Noah (Russell Crowe) is portrayed as a shepherd, like Abel before him. He, his wife (Jennifer Connelly) and their three sons, including rebellious middle son Ham (Logan Lerman), live among the windswept hills, far from the temptations of the city, where a battle-scarred Tubal-Cain (Ray Winstone) rules and all life is cheap.

By "all life" I mean all animal life — people and critters. It's here that Aronofsky is most likely to rub his audience the wrong way. Noah is a devout vegetarian, which kind of makes sense if you think about who you want to captain a boat full of the last breeding pairs on Earth. Tubal-Cain and the other children of Cain, however, obsess over eating meat, which they say keeps them strong and ready for battle. Again, this is Aronofsky compressing all of Genesis into Noah's story: The world before the Fall, the world Noah still represents, was a world without death. But Aronofsky isn't subtle about it.

As for the sin that leads the Creator — the only name "Noah" uses for God — to flood the world and start over, here Aronofsky and the Bible agree, as the only sin Genesis specifically mentions to explain the flood is violence.

"Noah" starts strong, aided by Aronofsky's often quirky choices. Anthony Hopkins hams it up as Methuselah, played as an ancient wizard, and Noah gets help building the ark from rock-encrusted angels who vaguely resemble the golems of medieval Jewish folklore. "Noah" is the Bible as Hollywood fantasy film. But once the rain starts, the movie stops, and we spend what feels like 40 days and nights watching Noah's mental collapse. Savior is too big a job for a mere human.

Noah and Tubal-Cain are both zealots, and Tubal-Cain can twist scripture as well as anyone. As Shakespeare said, "The devil can cite Scripture for his purpose."

Aronofsky is neither devil nor angel. He's just a man who made a movie that will make you think. That is its own justification — and just maybe its own reward.

Thursday, August 07, 2014

Culture Shock 08.07.14: 'Guardians' builds a world but doesn't do much with it

"Guardians of the Galaxy" is a fun if frivolous ride, but unless you're steeped in Marvel Comics lore, it doesn't leave much to ponder after the lights come up. After the more character-driven stories of "Captain America: The Winter Soldier," "Iron Man 3" and Fox's "X-Men: Days of Future Past," "Guardians" seems like a step backward.

If nothing else, it shows Marvel Studios was wise to build up to "The Avengers" rather than to throw the entire team at us at once.

"Guardians of the Galaxy" tosses us into the deep end without a life preserver. It quickly assembles its quintet of mismatched heroes and launches them on a mission that involves run-ins with some of Marvel's most out-there characters. In a way, "Guardians" feels a lot like "Iron Man 2." It's tasked with building the larger Marvel Cinematic Universe, and it's too busy with that to tell much of a story. At least with "Iron Man 2," "Iron Man" had already laid a foundation.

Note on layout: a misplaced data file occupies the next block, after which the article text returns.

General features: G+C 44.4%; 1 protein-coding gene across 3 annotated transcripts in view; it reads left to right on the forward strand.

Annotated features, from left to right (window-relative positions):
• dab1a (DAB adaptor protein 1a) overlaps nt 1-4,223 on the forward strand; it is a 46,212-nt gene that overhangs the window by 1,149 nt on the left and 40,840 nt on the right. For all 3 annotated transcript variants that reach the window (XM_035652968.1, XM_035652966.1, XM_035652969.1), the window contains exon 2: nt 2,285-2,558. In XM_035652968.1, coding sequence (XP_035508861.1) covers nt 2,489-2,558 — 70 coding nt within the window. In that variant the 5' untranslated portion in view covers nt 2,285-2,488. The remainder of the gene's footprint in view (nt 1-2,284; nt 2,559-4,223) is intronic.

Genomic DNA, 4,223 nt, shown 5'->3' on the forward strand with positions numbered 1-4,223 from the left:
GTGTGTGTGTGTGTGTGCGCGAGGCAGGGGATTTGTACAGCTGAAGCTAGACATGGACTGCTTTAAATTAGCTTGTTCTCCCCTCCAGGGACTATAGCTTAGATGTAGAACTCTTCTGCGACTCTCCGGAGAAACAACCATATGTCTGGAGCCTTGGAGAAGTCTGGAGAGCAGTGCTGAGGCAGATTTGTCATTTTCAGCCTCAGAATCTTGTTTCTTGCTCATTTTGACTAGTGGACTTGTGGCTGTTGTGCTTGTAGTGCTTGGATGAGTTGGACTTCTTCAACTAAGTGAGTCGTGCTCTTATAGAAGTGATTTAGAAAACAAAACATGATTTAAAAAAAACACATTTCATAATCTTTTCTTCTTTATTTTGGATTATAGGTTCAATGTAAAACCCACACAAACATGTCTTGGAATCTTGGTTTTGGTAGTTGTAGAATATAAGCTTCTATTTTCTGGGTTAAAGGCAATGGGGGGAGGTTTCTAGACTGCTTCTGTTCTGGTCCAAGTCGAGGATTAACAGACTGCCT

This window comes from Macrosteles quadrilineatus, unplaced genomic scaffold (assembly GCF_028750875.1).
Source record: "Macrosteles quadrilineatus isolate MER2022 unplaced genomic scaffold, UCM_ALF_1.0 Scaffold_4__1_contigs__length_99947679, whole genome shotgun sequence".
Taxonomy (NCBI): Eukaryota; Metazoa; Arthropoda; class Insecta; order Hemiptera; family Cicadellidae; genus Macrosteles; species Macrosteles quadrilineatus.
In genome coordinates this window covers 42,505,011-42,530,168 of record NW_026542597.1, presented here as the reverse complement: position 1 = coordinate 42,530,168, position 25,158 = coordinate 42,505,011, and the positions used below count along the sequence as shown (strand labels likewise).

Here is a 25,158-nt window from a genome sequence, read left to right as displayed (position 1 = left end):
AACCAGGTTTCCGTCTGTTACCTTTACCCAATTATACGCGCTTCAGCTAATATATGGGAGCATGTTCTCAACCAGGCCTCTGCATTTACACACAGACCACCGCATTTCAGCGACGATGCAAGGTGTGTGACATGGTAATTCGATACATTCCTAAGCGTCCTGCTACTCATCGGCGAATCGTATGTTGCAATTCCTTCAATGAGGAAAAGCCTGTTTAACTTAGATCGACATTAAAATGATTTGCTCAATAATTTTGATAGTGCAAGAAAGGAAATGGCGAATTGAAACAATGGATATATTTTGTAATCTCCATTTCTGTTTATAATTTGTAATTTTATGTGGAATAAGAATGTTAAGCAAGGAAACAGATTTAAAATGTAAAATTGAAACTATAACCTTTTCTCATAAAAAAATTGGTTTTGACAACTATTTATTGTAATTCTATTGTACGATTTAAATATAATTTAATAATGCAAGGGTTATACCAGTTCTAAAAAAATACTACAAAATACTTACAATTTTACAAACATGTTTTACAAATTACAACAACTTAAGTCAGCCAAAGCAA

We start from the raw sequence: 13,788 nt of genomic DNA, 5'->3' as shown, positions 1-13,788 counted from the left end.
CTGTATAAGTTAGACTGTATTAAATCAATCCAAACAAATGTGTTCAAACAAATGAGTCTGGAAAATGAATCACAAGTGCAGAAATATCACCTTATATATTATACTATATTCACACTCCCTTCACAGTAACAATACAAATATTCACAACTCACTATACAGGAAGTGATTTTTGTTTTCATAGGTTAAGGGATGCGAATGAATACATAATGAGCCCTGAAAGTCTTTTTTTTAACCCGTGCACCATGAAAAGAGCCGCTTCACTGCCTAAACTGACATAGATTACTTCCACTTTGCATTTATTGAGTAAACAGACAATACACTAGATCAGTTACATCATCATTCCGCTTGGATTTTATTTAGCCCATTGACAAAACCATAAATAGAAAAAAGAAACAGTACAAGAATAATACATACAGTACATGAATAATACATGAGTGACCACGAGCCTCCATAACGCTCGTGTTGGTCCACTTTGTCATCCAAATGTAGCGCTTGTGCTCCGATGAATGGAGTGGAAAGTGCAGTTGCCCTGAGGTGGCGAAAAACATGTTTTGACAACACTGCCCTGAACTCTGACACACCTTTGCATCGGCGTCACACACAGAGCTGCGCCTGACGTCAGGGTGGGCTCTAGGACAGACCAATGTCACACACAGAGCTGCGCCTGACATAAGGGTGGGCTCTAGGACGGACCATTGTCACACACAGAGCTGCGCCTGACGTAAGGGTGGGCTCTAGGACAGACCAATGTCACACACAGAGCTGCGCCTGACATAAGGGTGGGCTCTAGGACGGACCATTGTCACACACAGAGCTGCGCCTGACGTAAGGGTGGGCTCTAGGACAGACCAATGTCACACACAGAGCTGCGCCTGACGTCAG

In "Guardians" we get just hints of each character's back story, but everyone's back story sounds more interesting than the story we're watching.

"Iron Man 2" also had the virtuoso performances of Robert Downey Jr. and Sam Rockwell to fall back on. The standout performances of "Guardians of the Galaxy" belong to a raccoon and a tree.

The CGI duo of Rocket and Groot (voiced by Bradley Cooper and Vin Diesel, respectively) steal the show, along with the occasional piece of alien technology. Rocket is a genetically engineered raccoon, which makes him an ill-tempered freak even in a galaxy full of ill-tempered freaks. Groot is a walking, talking plant whose utterances all translate into English as "I am Groot," which is sure to be the catchphrase of the year. Together, Rocket and Groot are a Han Solo/Chewbacca double act.

There's more than a little "Star Wars" in the movie's DNA, but "Guardians" mostly takes after its grandparents, Flash Gordon and Buck Rogers.

Our window into Marvel's larger universe is Star-Lord. But everyone calls him Peter Quill (Chris Pratt of "Parks & Recreation" making a surprisingly successful transition to action hero). Peter is an Earthling who grew up in space. Abducted by aliens when he was still a child, Peter has the pop-culture sensibilities of the 1980s. And thanks to a mix tape his mom gave him before she died, he has the musical sensibilities of the 1970s. Like Buck, he's out of time. Like Flash, he's out of place.

Quill eventually forms an uneasy alliance with Rocket, Groot and two revenge-minded killers, Gamora (Zoe Saldana) and Drax (Dave Bautista). Their task is to keep a mysterious and powerful orb from falling into the hands of Ronan the Accuser (Lee Pace).

Not for the first time, a Marvel film is let down by its villain. Ronan is a one-note genocidal maniac, and we're clearly just marking time until the power behind him (Thanos, played by an uncredited Josh Brolin) makes his move — probably in "The Avengers 3."

Somehow, Ronan the Accuser manages to be even more boring than Malekith the Accursed was in "Thor: The Dark World." I know Marvel is raking in the money anyway, but if I may offer some free advice: Stay away from villains with names like Someone the Somethinger.

If "Guardians" skimps on the story and character development, it at least succeeds in opening up the Marvel Universe for future adventures, and director James Gunn, who got his start in Lloyd Kaufman's infamous Troma film studio, is a good tour guide. "Guardians" zips along at a breezy pace, introducing us along the way to major Marvel players such as the Nova Corps, the Kree, the Celestials and, most memorably, the Collector (Benicio Del Toro).

The Guardians' journey to meet the Collector is breathtaking — a voyage that looks like we've fallen into an issue of Omni magazine. This is quite a world Gunn and Marvel have built.

The good news is Gunn is already signed to write and direct the sequel. So, having built this world, he can show us what he can do with it. But for now, I'm still waiting to see.